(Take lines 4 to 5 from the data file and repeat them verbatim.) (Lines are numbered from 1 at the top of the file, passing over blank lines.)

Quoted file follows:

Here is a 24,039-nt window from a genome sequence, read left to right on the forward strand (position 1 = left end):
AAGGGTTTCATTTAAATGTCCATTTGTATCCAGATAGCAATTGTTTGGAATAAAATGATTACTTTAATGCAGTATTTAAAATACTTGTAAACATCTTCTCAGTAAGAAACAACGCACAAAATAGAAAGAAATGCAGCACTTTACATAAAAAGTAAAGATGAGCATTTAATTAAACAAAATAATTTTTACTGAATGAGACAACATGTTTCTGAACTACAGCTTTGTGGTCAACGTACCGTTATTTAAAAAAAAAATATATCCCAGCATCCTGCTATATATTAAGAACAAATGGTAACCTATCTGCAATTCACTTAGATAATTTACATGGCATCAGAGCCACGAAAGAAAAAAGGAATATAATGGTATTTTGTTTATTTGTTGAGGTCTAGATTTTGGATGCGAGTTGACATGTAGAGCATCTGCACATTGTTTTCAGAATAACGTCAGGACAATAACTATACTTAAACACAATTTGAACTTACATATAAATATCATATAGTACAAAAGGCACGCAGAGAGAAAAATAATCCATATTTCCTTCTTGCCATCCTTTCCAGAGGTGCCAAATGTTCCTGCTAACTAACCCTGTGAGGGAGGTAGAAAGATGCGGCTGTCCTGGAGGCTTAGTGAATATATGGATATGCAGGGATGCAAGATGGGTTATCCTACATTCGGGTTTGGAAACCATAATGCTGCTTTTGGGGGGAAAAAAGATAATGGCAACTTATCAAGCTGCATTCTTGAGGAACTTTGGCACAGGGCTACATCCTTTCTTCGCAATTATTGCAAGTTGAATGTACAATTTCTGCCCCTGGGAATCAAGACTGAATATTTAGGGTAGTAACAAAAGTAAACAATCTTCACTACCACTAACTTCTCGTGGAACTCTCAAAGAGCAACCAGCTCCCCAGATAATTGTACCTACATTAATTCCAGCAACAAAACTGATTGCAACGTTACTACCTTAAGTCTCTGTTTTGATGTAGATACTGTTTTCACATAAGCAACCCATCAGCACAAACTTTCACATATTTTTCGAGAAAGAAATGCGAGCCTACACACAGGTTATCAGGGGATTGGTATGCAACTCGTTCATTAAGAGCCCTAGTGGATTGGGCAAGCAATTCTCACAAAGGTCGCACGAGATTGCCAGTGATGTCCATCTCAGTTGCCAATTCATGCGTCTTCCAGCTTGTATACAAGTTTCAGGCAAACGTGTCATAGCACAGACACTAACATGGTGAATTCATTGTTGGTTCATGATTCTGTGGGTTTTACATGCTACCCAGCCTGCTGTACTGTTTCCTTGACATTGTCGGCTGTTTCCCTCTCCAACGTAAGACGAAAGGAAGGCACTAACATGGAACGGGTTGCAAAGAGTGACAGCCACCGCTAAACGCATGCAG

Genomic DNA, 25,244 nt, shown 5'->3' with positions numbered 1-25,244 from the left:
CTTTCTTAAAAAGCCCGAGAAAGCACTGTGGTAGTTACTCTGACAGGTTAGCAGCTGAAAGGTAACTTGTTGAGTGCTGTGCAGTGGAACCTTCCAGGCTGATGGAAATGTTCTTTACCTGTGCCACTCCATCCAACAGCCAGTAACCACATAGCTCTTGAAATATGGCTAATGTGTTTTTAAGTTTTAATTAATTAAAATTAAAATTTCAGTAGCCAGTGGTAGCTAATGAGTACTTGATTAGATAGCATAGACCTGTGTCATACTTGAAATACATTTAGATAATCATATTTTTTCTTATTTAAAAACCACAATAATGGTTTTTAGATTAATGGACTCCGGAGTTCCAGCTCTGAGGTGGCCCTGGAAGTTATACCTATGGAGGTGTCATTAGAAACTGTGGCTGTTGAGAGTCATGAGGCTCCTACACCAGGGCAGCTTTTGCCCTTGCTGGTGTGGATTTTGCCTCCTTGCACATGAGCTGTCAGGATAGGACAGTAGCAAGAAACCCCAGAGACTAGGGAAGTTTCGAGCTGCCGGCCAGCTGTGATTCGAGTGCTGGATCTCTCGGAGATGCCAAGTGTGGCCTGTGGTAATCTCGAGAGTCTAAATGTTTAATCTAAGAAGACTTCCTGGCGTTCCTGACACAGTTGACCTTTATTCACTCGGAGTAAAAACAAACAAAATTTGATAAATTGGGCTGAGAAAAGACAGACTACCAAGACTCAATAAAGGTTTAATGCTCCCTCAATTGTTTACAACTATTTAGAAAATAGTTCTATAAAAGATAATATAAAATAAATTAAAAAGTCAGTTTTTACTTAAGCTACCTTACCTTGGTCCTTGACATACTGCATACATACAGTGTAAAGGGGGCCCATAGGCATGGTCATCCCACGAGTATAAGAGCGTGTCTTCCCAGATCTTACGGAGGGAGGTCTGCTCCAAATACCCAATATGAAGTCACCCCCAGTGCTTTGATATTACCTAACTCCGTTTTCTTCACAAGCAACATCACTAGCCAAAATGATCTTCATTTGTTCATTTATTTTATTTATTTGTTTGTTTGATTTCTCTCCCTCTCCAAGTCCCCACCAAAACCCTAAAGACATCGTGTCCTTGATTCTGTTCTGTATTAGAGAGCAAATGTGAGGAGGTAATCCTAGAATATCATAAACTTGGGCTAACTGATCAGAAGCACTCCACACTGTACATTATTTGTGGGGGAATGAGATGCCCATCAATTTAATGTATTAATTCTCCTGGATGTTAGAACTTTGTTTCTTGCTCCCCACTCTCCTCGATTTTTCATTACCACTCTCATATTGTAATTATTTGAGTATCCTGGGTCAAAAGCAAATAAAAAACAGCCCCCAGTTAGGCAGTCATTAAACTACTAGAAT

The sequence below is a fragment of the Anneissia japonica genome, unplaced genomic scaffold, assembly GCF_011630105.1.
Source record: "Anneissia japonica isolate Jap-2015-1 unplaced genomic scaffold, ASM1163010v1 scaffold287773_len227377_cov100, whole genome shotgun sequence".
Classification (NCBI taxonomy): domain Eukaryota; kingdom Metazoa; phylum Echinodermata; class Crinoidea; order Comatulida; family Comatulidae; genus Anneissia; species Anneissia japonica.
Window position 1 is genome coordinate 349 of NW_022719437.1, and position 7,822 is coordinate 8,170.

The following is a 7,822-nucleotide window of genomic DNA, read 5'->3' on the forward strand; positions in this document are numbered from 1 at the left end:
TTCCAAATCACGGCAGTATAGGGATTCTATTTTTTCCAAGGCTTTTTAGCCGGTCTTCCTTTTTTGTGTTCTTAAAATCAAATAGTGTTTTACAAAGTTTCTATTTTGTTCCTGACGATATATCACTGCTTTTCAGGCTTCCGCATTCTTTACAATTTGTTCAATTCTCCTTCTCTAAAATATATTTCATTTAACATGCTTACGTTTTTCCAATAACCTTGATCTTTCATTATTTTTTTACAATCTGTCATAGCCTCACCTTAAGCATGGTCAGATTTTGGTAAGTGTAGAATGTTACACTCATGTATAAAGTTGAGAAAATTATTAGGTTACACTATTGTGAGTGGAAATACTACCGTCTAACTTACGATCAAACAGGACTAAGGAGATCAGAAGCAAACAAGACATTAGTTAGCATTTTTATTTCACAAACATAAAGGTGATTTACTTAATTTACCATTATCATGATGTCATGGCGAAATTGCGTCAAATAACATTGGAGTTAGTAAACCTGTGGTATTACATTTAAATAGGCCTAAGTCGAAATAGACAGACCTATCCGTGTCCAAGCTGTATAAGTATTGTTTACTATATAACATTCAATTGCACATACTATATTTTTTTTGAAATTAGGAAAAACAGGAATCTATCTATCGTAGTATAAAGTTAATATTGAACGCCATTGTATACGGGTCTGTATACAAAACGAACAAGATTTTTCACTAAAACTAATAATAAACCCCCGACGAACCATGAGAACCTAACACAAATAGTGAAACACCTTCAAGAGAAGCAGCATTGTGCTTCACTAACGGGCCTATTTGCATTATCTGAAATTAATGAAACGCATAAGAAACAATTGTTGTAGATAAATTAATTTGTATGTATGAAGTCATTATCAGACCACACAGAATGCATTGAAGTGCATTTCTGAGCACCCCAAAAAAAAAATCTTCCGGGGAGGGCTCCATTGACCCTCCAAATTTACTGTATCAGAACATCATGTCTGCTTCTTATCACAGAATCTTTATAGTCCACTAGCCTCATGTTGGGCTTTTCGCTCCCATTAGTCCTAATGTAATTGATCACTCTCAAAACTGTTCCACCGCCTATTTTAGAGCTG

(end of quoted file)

CTTTCTTAAAAAGCCCGAGAAAGCACTGTGGTAGTTACTCTGACAGGTTAGCAGCTGAAAGGTAACTTGTTGAGTGCTGTGCAGTGGAACCTTCCAGGCTGATGGAAATGTTCTTTACCTGTGCCACTCCATCCAACAGCCAGTAACCACATAGCTCTTGAAATATGGCTAATGTGTTTTTAAGTTTTAATTAATTAAAATTAAAATTTCAGTAGCCAGTGGTAGCTAATGAGTACTTGATTAGATAGCATAGACCTGTGTCATACTTGAAATACATTTAGATAATCATATTTTTTCTTATTTAAAAACCACAATAATGGTTTTTAGATTAATGGACTCCGGAGTTCCAGCTCTGAGGTGGCCCTGGAAGTTATACCTATGGAGGTGTCATTAGAAACTGTGGCTGTTGAGAGTCATGAGGCTCCTACACCAGGGCAGCTTTTGCCCTTGCTGGTGTGGATTTTGCCTCCTTGCACATGAGCTGTCAGGATAGGACAGTAGCAAGAAACCCCAGAGACTAGGGAAGTTTCGAGCTGCCGGCCAGCTGTGATTCGAGTGCTGGATCTCTCGGAGATGCCAAGTGTGGCCTGTGGTAATCTCGAGAGTCTAAATGTTTAATCTAAGAAGACTTCCTGGCGTTCCTGACACAGTTGACCTTTATTCACTCGGAGTAAAAACAAACAAAATTTGATAAATTGGGCTGAGAAAAGACAGACTACCAAGACTCAATAAAGGTTTAATGCTCCCTCAATTGTTTACAACTATTTAGAAAATAGTTCTATAAAAGATAATATAAAATAAATTAAAAAGTCAGTTTTTACTTAAGCTACCTTACCTTGGTCCTTGACATACTGCATACATACAGTGTAAAGGGGGCCCATAGGCATGGTCATCCCACGAGTATAAGAGCGTGTCTTCCCAGATCTTACGGAGGGAGGTCTGCTCCAAATACCCAATATGAAGTCACCCCCAGTGCTTTGATATTACCTAACTCCGTTTTCTTCACAAGCAACATCACTAGCCAAAATGATCTTCATTTGTTCATTTATTTTATTTATTTGTTTGTTTGATTTCTCTCCCTCTCCAAGTCCCCACCAAAACCCTAAAGACATCGTGTCCTTGATTCTGTTCTGTATTAGAGAGCAAATGTGAGGAGGTAATCCTAGAATATCATAAACTTGGGCTAACTGATCAGAAGCACTCCACACTGTACATTATTTGTGGGGGAATGAGATGCCCATCAATTTAATGTATTAATTCTCCTGGATGTTAGAACTTTGTTTCTTGCTCCCCACTCTCCTCGATTTTTCATTACCACTCTCATATTGTAATTATTTGAGTATCCTGGGTCAAAAGCAAATAAAAAACAGCCCCCAGTTAGGCAGTCATTAAACTACTAGAAT

The sequence below is a fragment of the Anneissia japonica genome, unplaced genomic scaffold, assembly GCF_011630105.1.